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Reverse Sting Inspires Withering Dissent in 9th

(CN) - Federal law enforcement flirted with tyranny in rounding up residents of a poor Arizona neighborhood for a fictional stash-house robbery, two dissenting judges in the 9th Circuit said Friday.

The strong dissent, which cites dystopian literature and several recent studies of inequality in America, came in response to the appellate court's refusal to reconsider convictions and long prison sentences handed down to Cordae Black, Kemford Alexander, Angel Mahon and Terrance Timmons in 2010 after they joined an undercover agent in a plan to rob the nonexistent cocaine supply of a fake drug cartel in Phoenix.

"The government verges too close to tyranny when it sends its agents trolling through bars, tempts people to engage in criminal conduct, and locks them up for unconscionable periods of time when they fall for the scheme," Judge Stephen Reinhardt wrote. "Certainly, such tactics create a relationship between government and governed at odds with the premises of our democracy-a relationship more like that depicted in George Orwell's 1984 or Philip K. Dick's The Minority Report."

Chief Judge Alex Kozinski joined the dissent to the court's rejection of four motions for a hearing on whether the government's actions in the case had been illegally "outrageous".

The case involves a confidential informant working for Richard Zayas, an undercover agent with the Bureau of Alcohol, Tobacco, Firearms and Explosives.

To prevent violent home invasions by finding and arresting crews in advance, the agency had launched Operation Gideon.

Under the plan, the ATF paid the confidential informant $100 a day to frequent bars in "a bad part of town" and look for people who seemed to him like "bad guys."

In the summer of 2009 the informant met Shavor Simpson, aka "Bullet", at one such bar, and the plot moved forward soon after.

Simpson, who claimed to have experience in violent robberies and several felony convictions, brought in the four defendants.

Zayas posed as a disgruntled cartel employee who wanted to rob his bosses, according to briefs in the case filed by both sides.

After meetings with Zayas during which he encouraged the crew to obtain firearms, they were all arrested on the way to commit the robbery. Simpson would eventually testify for the government against the others.

The four defendants were eventually convicted for conspiracy to possess with intent to distribute five kg or more of cocaine and use of a firearm in furtherance of a drug-trafficking offense.

After losing on appeal in the 9th Circuit, the defendants sought an en banc hearing before an 11-judge panel.

"It is undisputed that the defendants were not involved in a continuing series of similar crimes or a criminal enterprise already in progress; that the agents did not infiltrate a criminal organization; and the agents did not approach persons already contemplating or engaged in criminal activity," attorney Tara Hoveland wrote in defendant Black's petition for rehearing, arguing that the government's behavior in the case had gone far beyond the pale.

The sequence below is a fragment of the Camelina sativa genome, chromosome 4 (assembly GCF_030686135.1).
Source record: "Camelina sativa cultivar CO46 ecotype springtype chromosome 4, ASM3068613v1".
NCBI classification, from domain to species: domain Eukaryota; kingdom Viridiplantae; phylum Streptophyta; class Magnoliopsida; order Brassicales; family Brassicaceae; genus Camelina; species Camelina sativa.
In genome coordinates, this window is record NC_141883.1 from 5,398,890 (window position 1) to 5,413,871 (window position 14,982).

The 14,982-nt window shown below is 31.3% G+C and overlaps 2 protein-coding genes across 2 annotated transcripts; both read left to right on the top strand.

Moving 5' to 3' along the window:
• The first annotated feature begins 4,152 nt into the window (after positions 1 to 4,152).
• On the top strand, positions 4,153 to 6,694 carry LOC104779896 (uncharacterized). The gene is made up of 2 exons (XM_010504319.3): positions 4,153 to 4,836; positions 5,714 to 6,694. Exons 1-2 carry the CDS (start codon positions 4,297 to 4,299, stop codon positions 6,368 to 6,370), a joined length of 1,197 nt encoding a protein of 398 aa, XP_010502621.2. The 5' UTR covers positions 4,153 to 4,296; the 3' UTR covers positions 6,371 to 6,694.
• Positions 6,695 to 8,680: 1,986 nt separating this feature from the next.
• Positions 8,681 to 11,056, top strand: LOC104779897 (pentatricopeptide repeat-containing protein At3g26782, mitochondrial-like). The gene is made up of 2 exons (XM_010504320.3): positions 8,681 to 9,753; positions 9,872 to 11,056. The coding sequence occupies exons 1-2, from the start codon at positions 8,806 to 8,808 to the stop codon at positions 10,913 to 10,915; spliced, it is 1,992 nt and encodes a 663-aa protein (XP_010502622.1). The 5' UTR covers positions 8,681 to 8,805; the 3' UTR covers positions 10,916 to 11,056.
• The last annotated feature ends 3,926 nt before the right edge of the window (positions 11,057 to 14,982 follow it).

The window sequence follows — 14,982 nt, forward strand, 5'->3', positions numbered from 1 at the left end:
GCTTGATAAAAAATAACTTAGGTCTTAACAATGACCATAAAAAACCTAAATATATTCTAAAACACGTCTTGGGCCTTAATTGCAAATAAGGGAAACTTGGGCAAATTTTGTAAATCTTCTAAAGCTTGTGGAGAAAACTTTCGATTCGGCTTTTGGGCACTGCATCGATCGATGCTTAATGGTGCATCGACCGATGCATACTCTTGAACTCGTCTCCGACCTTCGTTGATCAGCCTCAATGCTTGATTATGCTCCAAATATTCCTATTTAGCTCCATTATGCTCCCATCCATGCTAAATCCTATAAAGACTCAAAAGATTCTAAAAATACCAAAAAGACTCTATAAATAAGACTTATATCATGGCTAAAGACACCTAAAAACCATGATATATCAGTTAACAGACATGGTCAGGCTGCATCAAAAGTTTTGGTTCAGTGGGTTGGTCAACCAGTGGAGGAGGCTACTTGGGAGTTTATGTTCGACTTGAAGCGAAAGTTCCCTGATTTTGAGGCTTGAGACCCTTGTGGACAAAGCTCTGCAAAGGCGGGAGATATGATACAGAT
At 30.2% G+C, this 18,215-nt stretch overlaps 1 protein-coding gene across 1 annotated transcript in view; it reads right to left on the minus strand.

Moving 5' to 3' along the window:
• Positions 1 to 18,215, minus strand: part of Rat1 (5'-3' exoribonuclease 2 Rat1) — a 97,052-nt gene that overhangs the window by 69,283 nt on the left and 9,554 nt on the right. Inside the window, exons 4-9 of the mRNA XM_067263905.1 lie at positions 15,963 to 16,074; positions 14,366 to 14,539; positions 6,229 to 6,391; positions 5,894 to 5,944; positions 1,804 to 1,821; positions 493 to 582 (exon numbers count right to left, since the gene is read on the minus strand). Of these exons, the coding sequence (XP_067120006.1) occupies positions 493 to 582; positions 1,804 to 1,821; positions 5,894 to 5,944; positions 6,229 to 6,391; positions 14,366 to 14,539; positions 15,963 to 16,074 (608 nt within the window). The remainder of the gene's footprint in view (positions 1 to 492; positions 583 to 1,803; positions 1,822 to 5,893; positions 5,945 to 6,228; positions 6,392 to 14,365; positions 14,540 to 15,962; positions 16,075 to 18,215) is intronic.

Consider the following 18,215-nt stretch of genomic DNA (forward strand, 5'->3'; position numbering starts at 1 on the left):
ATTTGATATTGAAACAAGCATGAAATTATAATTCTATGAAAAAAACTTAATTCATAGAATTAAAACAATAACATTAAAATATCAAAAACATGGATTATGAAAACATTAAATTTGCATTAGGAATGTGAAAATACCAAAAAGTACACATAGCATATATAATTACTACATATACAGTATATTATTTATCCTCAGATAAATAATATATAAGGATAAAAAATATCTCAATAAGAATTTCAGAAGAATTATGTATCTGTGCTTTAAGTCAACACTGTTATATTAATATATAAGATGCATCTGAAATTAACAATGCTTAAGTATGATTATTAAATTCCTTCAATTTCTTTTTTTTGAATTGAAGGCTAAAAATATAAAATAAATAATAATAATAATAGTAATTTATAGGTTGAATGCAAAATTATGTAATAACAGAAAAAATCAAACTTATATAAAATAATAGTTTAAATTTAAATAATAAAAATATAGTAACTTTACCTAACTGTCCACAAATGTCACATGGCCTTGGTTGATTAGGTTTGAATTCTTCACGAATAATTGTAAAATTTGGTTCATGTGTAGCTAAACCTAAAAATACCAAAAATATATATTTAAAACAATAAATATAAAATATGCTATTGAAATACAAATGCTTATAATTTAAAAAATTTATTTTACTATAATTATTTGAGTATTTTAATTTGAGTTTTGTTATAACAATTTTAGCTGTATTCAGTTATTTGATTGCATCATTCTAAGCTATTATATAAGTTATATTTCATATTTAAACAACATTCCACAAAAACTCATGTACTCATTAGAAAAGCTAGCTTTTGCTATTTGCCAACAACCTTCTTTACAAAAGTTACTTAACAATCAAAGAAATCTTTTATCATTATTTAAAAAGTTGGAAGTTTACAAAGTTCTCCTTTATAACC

The 9th Circuit denied all four petitions on Friday, inspiring Reinhardt's dissent.

"What is true of the government's watching is also true of the government's sending undercover agents into certain neighborhoods to see if their inhabitants can be tempted to engage in conduct that leads them to prison," he wrote. "The Due Process Clause forbids the tactics used here not only on grounds of equality and fairness, but also because widespread use of such law enforcement practices would chill the exercise of many of our liberties.

"In this era of mass incarceration, in which we already lock up more of our population than any other nation on Earth, it is especially curious that the government feels compelled to invent fake crimes and imprison people for long periods of time for agreeing to participate in them - people who but for the government's scheme might not have ever entered the world of major felonies," Reinhardt continued. "Of course, the government also controls the (often extraordinarily long) amount of time that its targets spend in prison after reverse sting operations, as it can specify the amount of drugs involved in the fake conspiracies." (Parentheses in original.)

He added that the "the government may not engage in outrageous conduct that violates the Due Process Clause merely because it asserts that doing so will advance law enforcement goals."

"This is a familiar rule in our criminal procedure jurisprudence," Reinhardt wrote. "Our nation has spent decades engaged in a so-called 'War on Drugs' and, for just as long, has struggled mightily to combat narcotics trafficking. Nonetheless, we have never held that the difficulties of preventing narcotics crime justify or excuse constitutional violations - and we should not do so now.

"Inevitably, that logic points the way to a string of government affidavits insisting that one or another hitherto illegal tactic must be upheld as important to the achievement of law enforcement objectives," Reinhardt wrote. "Further, while reverse sting operations may sometimes be a useful tool in the police arsenal, the majority does not explain why these operations would be inadequate if confined to targets known or suspected to be involved in ongoing criminal activity."

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